Taylor Beach House

Originally named the McDaniel Residence, the Taylor Beach House is a 5,000-square-foot home with 50 feet of beach frontage in picturesque Malibu, California. Designed in the 1970s by noted California architect Jerrold E. Lomax, FAIA (1927-2014), the home is a strict expression of modern-minimalist ideals wholly rejecting ornament in favor of clean, salient lines and an open floor plan.

Our involvement with the home began in 2013 when the residence changed hands, sold by its first (and only) owner to real estate developer, architecture savant, and long-time Lomax admirer, Lawrence Taylor1 and his wife Christine Taylor. A seemingly middling exchange, the sale would come to be a very personal transaction for SPF:a principal, Zoltan E. Pali, FAIA, given his relationship with Lomax.


Additional Credits: Tyler Development, Matthew Momberger (photography)

A California Modernist

Jerrold E. Lomax, FAIA, was a California modernist architect and original LA12. A U.S. veteran, he enlisted in 1945 and was part of the naval occupying force in Japan. Although he was just 17 years old at the time, his stay, like many of the modernist totems that preceded him, informed his future design inclinations.

Indeed, Lomax found himself captivated by the simplicity, functionality and honest use of materials characteristic of Japanese design. Following the end of his service, he enrolled at the University of Houston, earning an architecture degree in 1951. He would shortly thereafter return to his hometown of Los Angeles, lured by the prospect of working for famed Case Study architect Craig Ellwood.

At Ellwood’s office, Lomax became the “associate in charge of design” overseeing residential projects produced during the studio's formative years of 1953 to 1962. Following his near-decade-long tenure with Ellwood, he established Lomax Associates where his minimalist modern sensibilities would extend to the realms of commercial, industrial, and mixed-use architecture.

It would be at Lomax Associates where SPF:a’s founder, Zoltan E. Pali, FAIA, would meet the modern master. Pali interviewed with Lomax in 1992, setting himself up for not just a job but a relationship that would furnish him with a friend and mentor for more than 20 years.

Passing the Torch

SPF:a’s involvement with the McDaniel Residence began in 2013, when the home was sold to a neighbor and long-time admirer of Lomax’s work, Southern California developer Lawrence Taylor. At the time, the house, constructed in 1977, was not quite in disrepair but certainly in need of an update. The interior finishes had become worn and outmoded and the plan needed a refresh. Moreover, being wholly untouched since it was first built for prominent Los Angeles attorney Marshall McDaniel nearly 40 years earlier, it required major interventions to bring it to code.

Wanting to preserve the overall spirit of the original structure, Taylor sought none other than Lomax to oversee the rehabilitation effort. At 87 years old, the architect was still working independently from his home on the California Monterey Peninsula. Unfortunately, during the early conceptual phase, he would be diagnosed with pancreatic cancer. Lomax knew he would not be able to see the project through and thus called upon his trusted student and friend, Zoltan Pali, to assume the project.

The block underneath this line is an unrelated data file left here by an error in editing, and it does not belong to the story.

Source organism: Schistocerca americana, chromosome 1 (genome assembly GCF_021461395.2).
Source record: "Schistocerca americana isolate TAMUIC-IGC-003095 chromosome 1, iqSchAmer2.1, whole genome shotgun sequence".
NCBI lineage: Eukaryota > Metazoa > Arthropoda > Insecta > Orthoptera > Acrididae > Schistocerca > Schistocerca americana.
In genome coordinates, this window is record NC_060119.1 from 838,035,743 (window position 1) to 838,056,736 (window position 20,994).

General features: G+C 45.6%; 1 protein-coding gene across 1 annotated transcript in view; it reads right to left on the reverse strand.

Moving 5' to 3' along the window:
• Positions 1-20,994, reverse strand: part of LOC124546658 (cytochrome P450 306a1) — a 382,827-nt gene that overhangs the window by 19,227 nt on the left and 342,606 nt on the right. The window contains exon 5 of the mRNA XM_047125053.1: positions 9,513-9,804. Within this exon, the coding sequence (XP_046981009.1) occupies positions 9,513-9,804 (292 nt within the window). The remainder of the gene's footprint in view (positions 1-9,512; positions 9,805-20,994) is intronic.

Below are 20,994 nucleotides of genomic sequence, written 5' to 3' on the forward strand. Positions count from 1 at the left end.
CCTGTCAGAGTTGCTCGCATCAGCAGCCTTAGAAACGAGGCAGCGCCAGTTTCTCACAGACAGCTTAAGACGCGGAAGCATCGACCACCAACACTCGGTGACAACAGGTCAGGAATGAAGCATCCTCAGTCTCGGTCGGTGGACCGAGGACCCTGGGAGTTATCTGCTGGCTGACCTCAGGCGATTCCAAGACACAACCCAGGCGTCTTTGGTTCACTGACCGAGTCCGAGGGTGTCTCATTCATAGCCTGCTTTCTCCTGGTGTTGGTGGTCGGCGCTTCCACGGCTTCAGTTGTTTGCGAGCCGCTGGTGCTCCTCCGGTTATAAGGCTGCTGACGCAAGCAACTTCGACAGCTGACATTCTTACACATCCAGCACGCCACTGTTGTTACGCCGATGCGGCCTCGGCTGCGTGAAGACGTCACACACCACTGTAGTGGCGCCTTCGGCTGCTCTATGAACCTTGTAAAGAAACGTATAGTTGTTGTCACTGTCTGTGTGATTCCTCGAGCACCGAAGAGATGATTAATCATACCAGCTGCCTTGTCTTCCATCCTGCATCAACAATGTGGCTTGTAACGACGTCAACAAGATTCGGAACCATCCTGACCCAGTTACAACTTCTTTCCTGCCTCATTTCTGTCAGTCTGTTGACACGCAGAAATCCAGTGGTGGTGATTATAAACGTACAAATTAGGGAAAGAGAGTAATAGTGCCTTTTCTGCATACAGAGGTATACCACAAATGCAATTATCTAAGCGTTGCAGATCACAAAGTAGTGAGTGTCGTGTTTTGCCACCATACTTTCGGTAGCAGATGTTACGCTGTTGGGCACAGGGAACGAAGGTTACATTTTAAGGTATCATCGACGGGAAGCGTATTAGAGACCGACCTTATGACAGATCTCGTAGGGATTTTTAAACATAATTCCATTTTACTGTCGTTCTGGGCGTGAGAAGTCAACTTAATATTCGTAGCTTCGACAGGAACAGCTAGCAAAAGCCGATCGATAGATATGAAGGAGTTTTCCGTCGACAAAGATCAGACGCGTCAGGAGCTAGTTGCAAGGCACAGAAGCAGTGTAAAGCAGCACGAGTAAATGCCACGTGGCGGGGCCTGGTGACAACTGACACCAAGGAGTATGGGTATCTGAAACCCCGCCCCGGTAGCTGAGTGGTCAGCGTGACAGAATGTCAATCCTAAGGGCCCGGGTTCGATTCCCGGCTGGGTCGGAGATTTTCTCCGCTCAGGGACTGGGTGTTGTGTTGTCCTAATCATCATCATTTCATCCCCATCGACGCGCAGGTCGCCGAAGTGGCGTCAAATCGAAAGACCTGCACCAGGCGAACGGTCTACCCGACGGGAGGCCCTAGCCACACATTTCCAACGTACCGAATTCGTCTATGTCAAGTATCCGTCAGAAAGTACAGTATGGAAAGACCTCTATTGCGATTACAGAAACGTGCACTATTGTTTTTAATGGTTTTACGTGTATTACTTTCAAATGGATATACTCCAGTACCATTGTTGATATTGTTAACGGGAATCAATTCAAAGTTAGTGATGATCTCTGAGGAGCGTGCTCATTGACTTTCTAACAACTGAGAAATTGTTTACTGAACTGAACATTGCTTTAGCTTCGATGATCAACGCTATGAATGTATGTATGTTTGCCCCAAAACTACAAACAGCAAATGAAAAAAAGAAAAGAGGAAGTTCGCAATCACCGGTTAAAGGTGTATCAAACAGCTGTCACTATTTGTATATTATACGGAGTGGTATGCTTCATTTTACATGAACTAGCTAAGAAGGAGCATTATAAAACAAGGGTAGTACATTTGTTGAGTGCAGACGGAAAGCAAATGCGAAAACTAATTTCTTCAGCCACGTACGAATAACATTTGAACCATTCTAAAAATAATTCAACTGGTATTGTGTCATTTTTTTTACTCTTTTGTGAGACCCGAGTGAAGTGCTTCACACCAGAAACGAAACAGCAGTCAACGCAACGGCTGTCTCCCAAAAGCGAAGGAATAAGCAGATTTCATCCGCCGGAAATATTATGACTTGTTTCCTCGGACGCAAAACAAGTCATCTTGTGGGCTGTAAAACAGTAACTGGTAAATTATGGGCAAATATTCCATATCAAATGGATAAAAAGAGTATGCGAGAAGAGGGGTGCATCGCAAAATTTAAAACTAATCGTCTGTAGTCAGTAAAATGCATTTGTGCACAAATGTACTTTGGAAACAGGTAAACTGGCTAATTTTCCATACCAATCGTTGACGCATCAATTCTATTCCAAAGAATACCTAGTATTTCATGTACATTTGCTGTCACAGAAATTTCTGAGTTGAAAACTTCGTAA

A Light Touch

In designing the McDaniel Residence, Lomax’s intent was to get as much light into the home as possible. He opted for a symmetrical H-configuration with an open floor plan that would allow for clear views of the water. Overhead, following the length of the crossbar, an atrium would crown the structure to help illuminate the core.

SPF:a’s renovation focused on using advances in material technology to enhance the home’s original modernist expressions as well as improve on Lomax’s goal of infusing the interiors with light. Slimmer window frames were installed, as were high-performance glazing and glass floors.

Similarly, the modest aperture above was replaced with an operable skylight that stretches along the central axis to now saturate the center of the home with daylighting. Ocean views, too, are afforded through the front-to-rear span of the floors thanks to judiciously positioned transparent walls and partitions and a reinvigorated plan2.

Other significant modifications included the peeling back of plaster column covers to expose the steel structure within. And, most notably, the installation of an architectural metal staircase with glass steps extending from the first floor to the third. An unlikely centerpiece, the brusque aluminum construction brings the home a combination of strength and delicacy, solidity and transparency.

Although the two-year renovation would see the home stripped down to its studs—every facet brought up to code, upgraded and modernized—the residence presents itself as a more lustrous, streamlined version of its former self.

“It was important to me that the renovation not compromise the ideals Jerry imbued; those being minimalism, functionalism, efficiency, and innovation,” says Pali. “The resulting transformation is certainly tangible, but this is still very much a Lomax house.”

“The resulting transformation is certainly tangible, but this is still very much a Lomax house."

Notes

  • 1

    Tay­lor has in the past worked with Richard Meier as well as Los Ange­les’ Kan­ner Architects.

  • 2

    The kitchen was enlarged and the upper floor recon­fig­ured to elim­i­nate the three-bed­room lay­out mak­ing way for a grand mas­ter suite with walk-in clos­ets, a gym, and a more gra­cious bath and show­er with open views of the coast.